ICD 10 Code for CVA with No Late Effects

Q: ICD 10 Code for CVA or TIA with No Late Effects (residual or deficit) — “If a physician dictates” and this is another one of those ones that’s a little confusing “that a patient recently had a CVA with no late effects,” or now we would say residual or deficit, sequelae, “what would be the correct ICD-10 code?”

A: I had to think about this, and quite honestly when I went to explain this, I went off on a tangent because I love the disease process, right?

Laureen: You? No never. You’d never go off on a tangent. [Laughs]

Alicia: And then I went back here and I looked it again, and I thought this really is quite a simple question and I’m making it more than it needs to be. So, it is important to note that she states that this question is coming from a rehabilitation facility or aftercare services is what the scenario is coming from and that’s why she’s asking.

PART 1: ICD 10 Code for CVA with No Late Effects – Video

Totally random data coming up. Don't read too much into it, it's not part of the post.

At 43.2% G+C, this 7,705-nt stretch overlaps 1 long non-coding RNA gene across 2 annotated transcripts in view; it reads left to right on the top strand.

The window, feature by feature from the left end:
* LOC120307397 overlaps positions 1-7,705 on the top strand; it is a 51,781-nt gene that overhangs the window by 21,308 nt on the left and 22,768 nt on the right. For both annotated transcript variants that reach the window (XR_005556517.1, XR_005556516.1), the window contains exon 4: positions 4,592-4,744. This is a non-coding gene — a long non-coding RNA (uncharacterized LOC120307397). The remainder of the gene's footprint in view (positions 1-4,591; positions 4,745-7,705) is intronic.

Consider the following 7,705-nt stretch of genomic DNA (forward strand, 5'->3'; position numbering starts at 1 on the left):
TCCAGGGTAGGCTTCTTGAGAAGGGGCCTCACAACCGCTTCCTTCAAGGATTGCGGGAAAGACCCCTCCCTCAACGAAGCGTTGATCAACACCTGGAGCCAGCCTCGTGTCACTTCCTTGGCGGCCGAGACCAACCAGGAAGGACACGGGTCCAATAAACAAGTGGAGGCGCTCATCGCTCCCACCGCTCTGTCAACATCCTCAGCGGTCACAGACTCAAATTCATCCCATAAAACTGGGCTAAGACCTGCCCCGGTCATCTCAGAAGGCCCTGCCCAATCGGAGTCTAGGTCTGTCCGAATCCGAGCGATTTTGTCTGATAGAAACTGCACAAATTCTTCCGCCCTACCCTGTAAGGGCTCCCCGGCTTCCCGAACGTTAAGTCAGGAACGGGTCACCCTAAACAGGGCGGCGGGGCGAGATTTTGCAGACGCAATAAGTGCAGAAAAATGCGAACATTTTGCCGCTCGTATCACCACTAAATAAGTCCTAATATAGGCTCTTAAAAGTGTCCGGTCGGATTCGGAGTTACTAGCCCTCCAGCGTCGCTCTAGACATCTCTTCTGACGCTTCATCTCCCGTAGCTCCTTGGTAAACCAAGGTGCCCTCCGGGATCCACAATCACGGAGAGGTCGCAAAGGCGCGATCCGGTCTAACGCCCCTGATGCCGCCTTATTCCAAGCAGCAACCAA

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The quick answer is, you have a couple choices, and the couple choices is you can code it as a history, Z86.73, or you can code it as unspecified sequelae I69.30. Now, the long answer; when you look at those two codes, always err on the side of caution here, but let’s look at this and read them. Personal history, pertinent, because if something is a personal history code, they’re not being treated for that code anymore. Now, that’s important to remember. Just with breast cancer, that’s something that is debated a lot. But, a personal history of a TIA or a cerebral infarction, CVA, without residual deficits. A personal history of prolonged reversible ischemic, neurological deficit or Personal history of a stroke, otherwise specified without residual deficits, that’s what we got here, right? It just says that they have a recent CVA with no residual deficits, so that’s a choice.